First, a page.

The following program model typology is adapted from Peregoy & Boyle (2013):
|Speak Agent Support||Program Type||Language(s) of Instruction||Language Development Goals||Student Population||Use of Primary Language (L1)|
|Yes||Mainstream or General Education||Instruction in English.||English proficiency||All students||No L1 support|
|Yes||Structured English Immersion||Instruction in English with pull-out or plug-in ESL instruction.||English proficiency||All students||L1 support|
|Yes||Sheltered Instruction||Instruction in English with sheltering support for academic content learning.||English proficiency for academic use||ELs||L1 support|
|Yes||Newcomer Program||Intensive instruction in English for one year or less. Students separated from mainstream classrooms.||transition to English instruction in sheltered or mainstream classrooms||ELs who are recent immigrants or SIFE||L1 support; family component; modified classroom instruction|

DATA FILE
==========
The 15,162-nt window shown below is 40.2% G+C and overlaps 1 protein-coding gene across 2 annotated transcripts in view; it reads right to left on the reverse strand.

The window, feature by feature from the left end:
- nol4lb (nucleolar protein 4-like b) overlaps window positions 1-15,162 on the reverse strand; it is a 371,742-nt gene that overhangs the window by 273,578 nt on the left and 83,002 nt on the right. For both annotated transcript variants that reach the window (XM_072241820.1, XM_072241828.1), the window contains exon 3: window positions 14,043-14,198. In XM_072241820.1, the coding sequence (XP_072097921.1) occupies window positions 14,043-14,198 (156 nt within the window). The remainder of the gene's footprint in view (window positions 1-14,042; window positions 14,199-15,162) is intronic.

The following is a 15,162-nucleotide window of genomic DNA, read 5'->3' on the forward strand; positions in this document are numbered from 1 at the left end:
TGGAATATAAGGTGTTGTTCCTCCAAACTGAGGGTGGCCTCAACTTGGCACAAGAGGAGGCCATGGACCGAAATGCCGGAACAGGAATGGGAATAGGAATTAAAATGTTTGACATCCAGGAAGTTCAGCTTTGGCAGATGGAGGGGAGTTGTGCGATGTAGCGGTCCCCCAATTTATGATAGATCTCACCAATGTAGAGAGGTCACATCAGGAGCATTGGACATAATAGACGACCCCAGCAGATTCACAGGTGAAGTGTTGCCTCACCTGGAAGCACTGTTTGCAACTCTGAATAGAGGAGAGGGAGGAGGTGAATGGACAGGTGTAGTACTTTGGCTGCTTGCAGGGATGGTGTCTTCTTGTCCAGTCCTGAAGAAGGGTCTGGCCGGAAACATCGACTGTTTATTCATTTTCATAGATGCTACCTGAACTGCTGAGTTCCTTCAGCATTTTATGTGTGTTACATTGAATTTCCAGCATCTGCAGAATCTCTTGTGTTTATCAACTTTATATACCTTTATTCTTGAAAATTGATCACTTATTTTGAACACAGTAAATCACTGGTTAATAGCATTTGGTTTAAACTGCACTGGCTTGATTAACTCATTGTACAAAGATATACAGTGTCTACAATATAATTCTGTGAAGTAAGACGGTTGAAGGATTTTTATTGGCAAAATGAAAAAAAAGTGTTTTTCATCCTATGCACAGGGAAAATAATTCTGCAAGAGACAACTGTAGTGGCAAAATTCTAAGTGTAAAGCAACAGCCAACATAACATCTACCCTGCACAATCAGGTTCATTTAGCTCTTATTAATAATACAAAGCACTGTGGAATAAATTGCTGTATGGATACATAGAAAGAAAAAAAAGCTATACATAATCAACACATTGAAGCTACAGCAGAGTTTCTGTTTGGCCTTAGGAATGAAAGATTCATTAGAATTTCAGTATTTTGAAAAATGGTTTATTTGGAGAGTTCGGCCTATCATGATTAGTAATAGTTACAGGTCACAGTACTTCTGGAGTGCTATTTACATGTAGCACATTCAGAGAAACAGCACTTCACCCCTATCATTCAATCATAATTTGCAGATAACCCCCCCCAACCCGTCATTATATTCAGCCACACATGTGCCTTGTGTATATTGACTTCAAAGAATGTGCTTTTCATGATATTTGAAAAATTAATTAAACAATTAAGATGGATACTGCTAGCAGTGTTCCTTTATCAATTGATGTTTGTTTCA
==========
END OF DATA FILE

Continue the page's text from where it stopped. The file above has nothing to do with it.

|Yes||Early Exit Transitional Bilingual Program||L1 used to teach academic content as a bridge to English. English increasingly used to 2nd or 3rd grade or for 2–3 years in grades 7–12.||transition to English instruction||ELs||Students taught in both L1 and English; transfer to English-only programs after 2–3 years|
|Yes||Late Exit Transitional Bilingual Program||L1 used to teach academic content. English increasingly used to 5th or 6th grade or for 4–5 years in grades 7–12.||transition to English instruction||ELs||Students transfer to English-only programs after 4–6 years|
|Yes||Maintenance Bilingual Program||L1 used to teach literacy and academic content along with English.||L1 maintenance and English proficiency||ELs and monolingual English-speakers||L1 sustained along with gradual development of English|
|Yes||Dual Language Program||L1 and English used to teach literacy and academic content.||Full bilingualism and biliteracy for social and academic purposes||ELs and monolingual English-speakers||Students use both languages to learn language and academic content in two languages.|
Please see our References page for a full A to Z listing of all research cited on speakagent.com.